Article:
We have a guest contribution from a young writer, Jiniya Azad. Jiniya is an American-Muslim from Bangladesh who currently resides in New York City. She is a junior in the High School of Arts and Technology. In her school, she is involved in the Student Leadership Team and Muslim Students Association. She also holds position of the Events Coordinator in the Executive Committee of Muslim Alliance of New York, a coalition of high school MSAs.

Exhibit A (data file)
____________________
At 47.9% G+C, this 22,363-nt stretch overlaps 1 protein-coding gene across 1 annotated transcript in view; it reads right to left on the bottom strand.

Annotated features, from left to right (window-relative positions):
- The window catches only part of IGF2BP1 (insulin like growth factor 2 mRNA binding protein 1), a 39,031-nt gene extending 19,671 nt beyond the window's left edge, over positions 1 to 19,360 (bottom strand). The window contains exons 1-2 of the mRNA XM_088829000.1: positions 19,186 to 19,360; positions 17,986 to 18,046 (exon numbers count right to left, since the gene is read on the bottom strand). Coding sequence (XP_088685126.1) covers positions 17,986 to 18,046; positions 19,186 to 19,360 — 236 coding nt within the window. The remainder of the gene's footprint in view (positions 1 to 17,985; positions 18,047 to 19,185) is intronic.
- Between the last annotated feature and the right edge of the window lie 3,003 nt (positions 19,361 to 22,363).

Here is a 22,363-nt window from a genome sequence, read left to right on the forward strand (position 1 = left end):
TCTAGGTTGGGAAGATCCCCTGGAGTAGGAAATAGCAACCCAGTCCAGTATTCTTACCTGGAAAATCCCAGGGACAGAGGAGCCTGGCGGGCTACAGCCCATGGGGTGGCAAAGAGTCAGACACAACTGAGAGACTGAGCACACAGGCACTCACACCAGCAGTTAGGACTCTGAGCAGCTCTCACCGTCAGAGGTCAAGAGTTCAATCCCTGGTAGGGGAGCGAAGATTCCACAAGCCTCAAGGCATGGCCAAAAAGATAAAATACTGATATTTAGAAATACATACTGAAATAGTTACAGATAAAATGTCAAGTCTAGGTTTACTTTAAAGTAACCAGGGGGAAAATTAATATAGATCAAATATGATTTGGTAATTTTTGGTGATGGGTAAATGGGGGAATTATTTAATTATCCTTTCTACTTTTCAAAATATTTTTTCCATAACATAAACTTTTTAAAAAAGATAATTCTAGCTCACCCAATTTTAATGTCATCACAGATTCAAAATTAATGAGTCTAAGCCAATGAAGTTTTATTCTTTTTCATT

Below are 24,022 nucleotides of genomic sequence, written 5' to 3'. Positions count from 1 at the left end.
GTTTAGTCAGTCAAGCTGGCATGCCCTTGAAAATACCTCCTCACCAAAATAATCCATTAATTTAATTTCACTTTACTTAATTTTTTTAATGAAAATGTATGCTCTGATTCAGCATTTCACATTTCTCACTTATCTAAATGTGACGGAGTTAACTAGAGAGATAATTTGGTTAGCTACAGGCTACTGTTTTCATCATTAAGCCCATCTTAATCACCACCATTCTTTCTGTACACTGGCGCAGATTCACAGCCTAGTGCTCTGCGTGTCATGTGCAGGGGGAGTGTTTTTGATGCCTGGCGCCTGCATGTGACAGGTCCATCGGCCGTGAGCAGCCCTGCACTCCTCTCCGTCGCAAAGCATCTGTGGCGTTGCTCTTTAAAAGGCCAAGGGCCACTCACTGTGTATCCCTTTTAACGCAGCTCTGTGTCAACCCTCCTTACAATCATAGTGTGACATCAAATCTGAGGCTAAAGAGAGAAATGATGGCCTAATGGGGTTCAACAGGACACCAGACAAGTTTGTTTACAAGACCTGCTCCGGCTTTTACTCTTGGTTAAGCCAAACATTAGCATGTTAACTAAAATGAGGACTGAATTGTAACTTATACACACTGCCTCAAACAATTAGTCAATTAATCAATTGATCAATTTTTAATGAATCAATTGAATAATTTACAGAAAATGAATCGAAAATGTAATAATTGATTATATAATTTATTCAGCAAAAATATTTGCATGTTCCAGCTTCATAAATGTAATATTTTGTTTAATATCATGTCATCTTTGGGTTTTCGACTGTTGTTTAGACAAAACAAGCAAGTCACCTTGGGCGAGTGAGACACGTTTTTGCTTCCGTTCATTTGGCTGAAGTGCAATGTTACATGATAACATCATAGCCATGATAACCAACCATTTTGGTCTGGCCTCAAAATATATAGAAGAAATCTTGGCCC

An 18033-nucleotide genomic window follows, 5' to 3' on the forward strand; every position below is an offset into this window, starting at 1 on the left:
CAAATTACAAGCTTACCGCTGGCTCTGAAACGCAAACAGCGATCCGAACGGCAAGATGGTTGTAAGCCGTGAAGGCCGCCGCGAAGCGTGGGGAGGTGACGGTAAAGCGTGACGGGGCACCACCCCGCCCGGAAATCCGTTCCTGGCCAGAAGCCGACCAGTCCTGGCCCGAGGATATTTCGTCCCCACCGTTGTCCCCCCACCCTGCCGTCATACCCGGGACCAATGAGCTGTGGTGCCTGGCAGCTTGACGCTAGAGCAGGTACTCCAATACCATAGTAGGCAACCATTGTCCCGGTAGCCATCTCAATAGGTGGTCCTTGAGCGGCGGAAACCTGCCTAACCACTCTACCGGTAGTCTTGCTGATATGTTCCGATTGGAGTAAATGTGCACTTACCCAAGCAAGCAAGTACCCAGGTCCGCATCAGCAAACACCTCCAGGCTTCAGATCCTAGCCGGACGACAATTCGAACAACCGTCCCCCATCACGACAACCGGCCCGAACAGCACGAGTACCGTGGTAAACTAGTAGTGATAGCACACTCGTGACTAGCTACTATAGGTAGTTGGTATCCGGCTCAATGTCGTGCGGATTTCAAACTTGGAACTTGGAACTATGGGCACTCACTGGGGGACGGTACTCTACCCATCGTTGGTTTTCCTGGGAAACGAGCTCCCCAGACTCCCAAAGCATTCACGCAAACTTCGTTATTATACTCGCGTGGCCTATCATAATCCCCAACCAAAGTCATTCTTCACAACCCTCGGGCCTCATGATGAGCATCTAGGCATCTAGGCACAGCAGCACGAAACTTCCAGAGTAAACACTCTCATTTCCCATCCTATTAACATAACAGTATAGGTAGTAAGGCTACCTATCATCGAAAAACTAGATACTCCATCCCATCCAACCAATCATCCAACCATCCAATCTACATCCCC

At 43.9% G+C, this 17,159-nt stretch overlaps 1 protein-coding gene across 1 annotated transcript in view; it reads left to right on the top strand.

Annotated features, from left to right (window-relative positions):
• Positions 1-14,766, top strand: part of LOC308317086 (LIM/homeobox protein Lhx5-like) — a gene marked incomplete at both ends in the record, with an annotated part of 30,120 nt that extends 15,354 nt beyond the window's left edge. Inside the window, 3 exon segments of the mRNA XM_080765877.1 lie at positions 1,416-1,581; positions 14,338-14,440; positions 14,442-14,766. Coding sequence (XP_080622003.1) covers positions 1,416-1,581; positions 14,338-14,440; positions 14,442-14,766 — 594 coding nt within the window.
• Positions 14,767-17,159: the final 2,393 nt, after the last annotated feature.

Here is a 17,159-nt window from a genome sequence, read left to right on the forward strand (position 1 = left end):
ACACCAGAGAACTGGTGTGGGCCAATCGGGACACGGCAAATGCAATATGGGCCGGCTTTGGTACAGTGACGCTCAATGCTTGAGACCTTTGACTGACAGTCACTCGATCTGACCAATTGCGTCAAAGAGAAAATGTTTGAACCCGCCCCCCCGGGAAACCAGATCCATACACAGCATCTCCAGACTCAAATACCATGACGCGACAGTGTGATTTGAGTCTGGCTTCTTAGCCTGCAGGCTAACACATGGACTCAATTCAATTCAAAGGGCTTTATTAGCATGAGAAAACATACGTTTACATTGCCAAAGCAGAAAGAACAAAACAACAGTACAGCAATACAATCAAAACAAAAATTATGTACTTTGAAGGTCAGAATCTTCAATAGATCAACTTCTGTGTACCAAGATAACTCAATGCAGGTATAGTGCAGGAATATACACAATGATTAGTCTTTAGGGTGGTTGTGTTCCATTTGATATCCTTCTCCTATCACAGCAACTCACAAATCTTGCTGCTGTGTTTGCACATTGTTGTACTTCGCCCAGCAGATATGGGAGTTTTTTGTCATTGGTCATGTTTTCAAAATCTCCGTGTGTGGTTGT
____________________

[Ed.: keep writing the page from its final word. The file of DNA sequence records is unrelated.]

The sound of vuvuzelas, the chants, the cheers – this is a spark of what unity feels like. When you’re celebrating the same faith with Muslims from all over the world, you feel unstoppable and secure. When you’re alone by yourself, roaming the streets of New York City, how can you scream “Takbir!” “Allahuakbar!” without feeling hesitant? But while you’re marching down the streets of Manhattan with your fellow Muslims, the words flow out on their own. The true essence of unity isn’t something that happens overnight. It comes with hard work and devotion. Unity has its benefits too. First, and foremost, the unity I’m talking about is Islamic unity – the realization that we are no matter our race or ethnicity, part of one. It encourages us to learn from each other, defend each other and overcome the deep schisms that exist in our community. As we made our way down Madison Avenue, it was a time for us to raise our voices and say we are Muslims, we are Americans and we are here to stay.